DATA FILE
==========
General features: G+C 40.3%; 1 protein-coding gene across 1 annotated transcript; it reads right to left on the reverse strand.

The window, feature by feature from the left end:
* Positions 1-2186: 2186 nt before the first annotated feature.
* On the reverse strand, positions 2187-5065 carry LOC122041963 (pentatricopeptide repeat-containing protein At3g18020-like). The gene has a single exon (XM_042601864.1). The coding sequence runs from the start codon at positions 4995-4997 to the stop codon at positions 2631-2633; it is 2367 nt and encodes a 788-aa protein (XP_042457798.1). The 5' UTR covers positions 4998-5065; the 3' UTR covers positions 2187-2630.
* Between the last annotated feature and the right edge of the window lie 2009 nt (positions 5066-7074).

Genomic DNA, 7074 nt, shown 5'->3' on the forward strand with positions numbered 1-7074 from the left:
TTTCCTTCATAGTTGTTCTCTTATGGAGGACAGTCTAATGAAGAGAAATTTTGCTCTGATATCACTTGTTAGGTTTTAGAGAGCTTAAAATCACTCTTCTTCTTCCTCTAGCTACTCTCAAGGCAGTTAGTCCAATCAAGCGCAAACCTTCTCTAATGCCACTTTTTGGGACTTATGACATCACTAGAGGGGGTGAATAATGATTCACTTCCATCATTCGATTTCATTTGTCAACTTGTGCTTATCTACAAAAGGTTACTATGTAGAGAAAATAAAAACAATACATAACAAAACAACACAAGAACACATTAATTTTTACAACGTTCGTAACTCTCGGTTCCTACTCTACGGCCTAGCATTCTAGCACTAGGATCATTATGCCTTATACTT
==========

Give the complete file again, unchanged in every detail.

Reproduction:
General features: G+C 40.3%; 1 protein-coding gene across 1 annotated transcript; it reads right to left on the reverse strand.

The window, feature by feature from the left end:
* Positions 1-2186: 2186 nt before the first annotated feature.
* On the reverse strand, positions 2187-5065 carry LOC122041963 (pentatricopeptide repeat-containing protein At3g18020-like). The gene has a single exon (XM_042601864.1). The coding sequence runs from the start codon at positions 4995-4997 to the stop codon at positions 2631-2633; it is 2367 nt and encodes a 788-aa protein (XP_042457798.1). The 5' UTR covers positions 4998-5065; the 3' UTR covers positions 2187-2630.
* Between the last annotated feature and the right edge of the window lie 2009 nt (positions 5066-7074).

Genomic DNA, 7074 nt, shown 5'->3' on the forward strand with positions numbered 1-7074 from the left:
TTTCCTTCATAGTTGTTCTCTTATGGAGGACAGTCTAATGAAGAGAAATTTTGCTCTGATATCACTTGTTAGGTTTTAGAGAGCTTAAAATCACTCTTCTTCTTCCTCTAGCTACTCTCAAGGCAGTTAGTCCAATCAAGCGCAAACCTTCTCTAATGCCACTTTTTGGGACTTATGACATCACTAGAGGGGGTGAATAATGATTCACTTCCATCATTCGATTTCATTTGTCAACTTGTGCTTATCTACAAAAGGTTACTATGTAGAGAAAATAAAAACAATACATAACAAAACAACACAAGAACACATTAATTTTTACAACGTTCGTAACTCTCGGTTCCTACTCTACGGCCTAGCATTCTAGCACTAGGATCATTATGCCTTATACTT